The cottage at Powdermills had no electricity or running water. We drew water from a well using a long iron hand pump, and lit the rooms with oil lamps and candles and the light of a Rayburn. In later years, the landowner Mr Russell had a generator installed, but our cottage was not connected to the 20th century in any direct manner, and I relished the time travel. It was haunted too. The voice in the ear in our parent’s bedroom. The spirit that troubled my brother in bed by the stair wall. All drowned out by the generator sat shaking and growling in the old barn where dad and Mr Stevens had once tended a dying bull ‘whose blood had turned to water’, like the Mass in reverse, and a bull, too, that creature of the cave wall.
Mr Steven’s farmhouse was a large, square grey shale-covered building of weather-worn Georgian proportions at the end of the row, and through the gate by the farmhouse the path took you to the Cherry Brook, and the old gunpowder works, the gorsey slopes that led to Longaford, and over the other side, a line of Bronze Age stones leaning towards the westerly sun and the great north moors, the green desert of Britain. The silver flashing Devonport leat wound through the bottom of a valley running east through Wistman’s Wood, an acreage of primeval forestry, its gnarled and stunted oaks strewn with boulders, nests of adders and cushions of moss. These trees, these few little acres of land, were the last remnants of Dartmoor’s original forest, the lay of the land before Bronze Age settlers built and razed and passed. Wistman’s was full of legends, boggy with them – the name from the Celtic for wise man, the Wood of the Wise, and from Wisht, for pixie-led, for haunted, eerie, uncanny. It’s not a place that many care to enter. The Wisht hounds are reputed to thunder through on their wild hunt for the souls of the sinner and the unbaptised. Dartmoor tales wrapped round each other and the landscape like those gnarled, twisted, stunted oaks and made objective truth impenetrable. Dad made studies of the wood, using an impasto of his own making, monochrome miniatures that captured the eerie density of the contorted, wizened oaks that grew as if one creature, wrapped up in itself and admitting few strangers…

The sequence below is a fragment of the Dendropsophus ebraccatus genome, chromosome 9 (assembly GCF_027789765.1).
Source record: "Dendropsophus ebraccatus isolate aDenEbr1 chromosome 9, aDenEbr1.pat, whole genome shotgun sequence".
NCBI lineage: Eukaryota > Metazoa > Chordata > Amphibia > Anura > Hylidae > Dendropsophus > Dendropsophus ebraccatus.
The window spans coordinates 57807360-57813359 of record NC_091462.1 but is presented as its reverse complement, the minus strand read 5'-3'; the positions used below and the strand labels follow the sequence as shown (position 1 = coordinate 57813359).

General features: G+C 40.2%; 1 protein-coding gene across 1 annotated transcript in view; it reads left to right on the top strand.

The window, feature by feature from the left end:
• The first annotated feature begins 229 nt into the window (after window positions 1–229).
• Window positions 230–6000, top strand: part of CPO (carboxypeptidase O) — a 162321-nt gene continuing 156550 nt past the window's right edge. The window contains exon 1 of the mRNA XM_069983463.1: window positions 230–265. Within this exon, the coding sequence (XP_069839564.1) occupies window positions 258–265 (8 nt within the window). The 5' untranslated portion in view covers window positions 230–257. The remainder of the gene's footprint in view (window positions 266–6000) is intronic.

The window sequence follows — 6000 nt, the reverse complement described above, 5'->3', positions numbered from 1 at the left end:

Wistman’s from Wis, or wise,
the wood of wisemen, boulders
and gnarled oak trees rooted beneath
husbandry, softened in moss,
one last pocket of primeval forest
riddled with adders and bilberry
a couple of miles from the road.
We walked there, the three of us,
my little girl and me and John the elder
brother with his genealogical history
of helpful nurses at Dorchester General,
who stops for his breath, for time
to slip back through time to the spot
that’s burned through his mind
like holes in a carpet. Dad drew his time
here, charcoal traces on his hands
and mine, sheet upon sheet of fine art paper,
impasto for the wood’s weird interior.
I’m looking at him coming through the clitter.
Memory twists its branches around,
hurls down boulders, scatters its snakes.
Should I mention the ghost hounds?
A few fellow walkers linger at the edge
but fewer ever ventured further in.
PS: Tim will be reading at Annie Freud’s Poetry Aloud on Saturday 12th January at Sladers Yard, West Bay, Dorset.